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SEC Settles Charges against BMW AG for Failure to Provide Accurate Disclosure in Rule 144A Bond Offerings

September 29, 2020 Download PDF

On September 24, 2020, the SEC announced[1] settled charges against BMW AG and two of its U.S. subsidiaries for inaccurate and misleading disclosures included in offering memoranda for Rule 144A offerings of bonds in the United States. The enforcement action arose out of improper reporting of retail sales of BMW vehicles. The enforcement action was based on violations of Section 17(a)(2) and (a)(3) of the U.S. Securities Act of 1933 (the “Securities Act”).[2]

This enforcement action is notable in that it is highly unusual for the SEC to pursue disclosure claims against a foreign issuer (that is not an SEC registrant) undertaking an offering of securities in the United States on a private basis. In 2003, the SEC brought an action against Parmalat Finanziara S.p.A. for violations of Section 17(a) in connection with debt offerings in the United States; the claims arose out of the financial scandal involving Parmalat and certain of its senior managers and directors.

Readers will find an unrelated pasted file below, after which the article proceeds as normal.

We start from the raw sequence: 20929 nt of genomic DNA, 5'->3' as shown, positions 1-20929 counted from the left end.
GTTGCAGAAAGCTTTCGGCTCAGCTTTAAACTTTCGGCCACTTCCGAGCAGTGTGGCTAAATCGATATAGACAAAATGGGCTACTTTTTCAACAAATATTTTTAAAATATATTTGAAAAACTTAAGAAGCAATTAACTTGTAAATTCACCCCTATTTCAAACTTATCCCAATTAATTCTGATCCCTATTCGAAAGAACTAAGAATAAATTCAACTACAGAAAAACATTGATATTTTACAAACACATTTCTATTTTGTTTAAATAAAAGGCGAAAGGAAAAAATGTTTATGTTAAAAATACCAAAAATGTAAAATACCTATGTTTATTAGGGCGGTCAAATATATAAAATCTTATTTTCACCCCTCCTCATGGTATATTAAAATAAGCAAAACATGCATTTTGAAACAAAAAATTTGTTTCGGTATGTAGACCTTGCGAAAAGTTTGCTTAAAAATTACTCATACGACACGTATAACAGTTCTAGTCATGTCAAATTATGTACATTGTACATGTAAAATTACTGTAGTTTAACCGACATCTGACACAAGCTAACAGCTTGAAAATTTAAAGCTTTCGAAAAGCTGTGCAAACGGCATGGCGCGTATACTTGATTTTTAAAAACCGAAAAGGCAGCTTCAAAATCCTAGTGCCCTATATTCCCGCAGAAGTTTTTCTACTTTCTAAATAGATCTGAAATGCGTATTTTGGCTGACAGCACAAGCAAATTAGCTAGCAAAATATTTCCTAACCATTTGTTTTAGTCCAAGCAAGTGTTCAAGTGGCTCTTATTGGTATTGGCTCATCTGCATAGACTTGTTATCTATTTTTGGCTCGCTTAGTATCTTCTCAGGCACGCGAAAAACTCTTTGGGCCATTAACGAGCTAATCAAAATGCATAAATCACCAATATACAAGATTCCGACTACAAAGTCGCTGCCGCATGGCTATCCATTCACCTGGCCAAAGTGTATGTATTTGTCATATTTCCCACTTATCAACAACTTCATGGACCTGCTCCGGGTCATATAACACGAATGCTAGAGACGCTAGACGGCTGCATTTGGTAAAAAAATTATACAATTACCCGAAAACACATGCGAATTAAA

Below we provide a brief summary of the action.

According to the SEC order, between 2015 and 2019, BMW of North America LLC (“BMW NA”), a U.S. subsidiary of BMW AG and its national sales company in the United States, engaged in three separate practices that resulted in inaccurate reporting of its retail vehicle sales volume.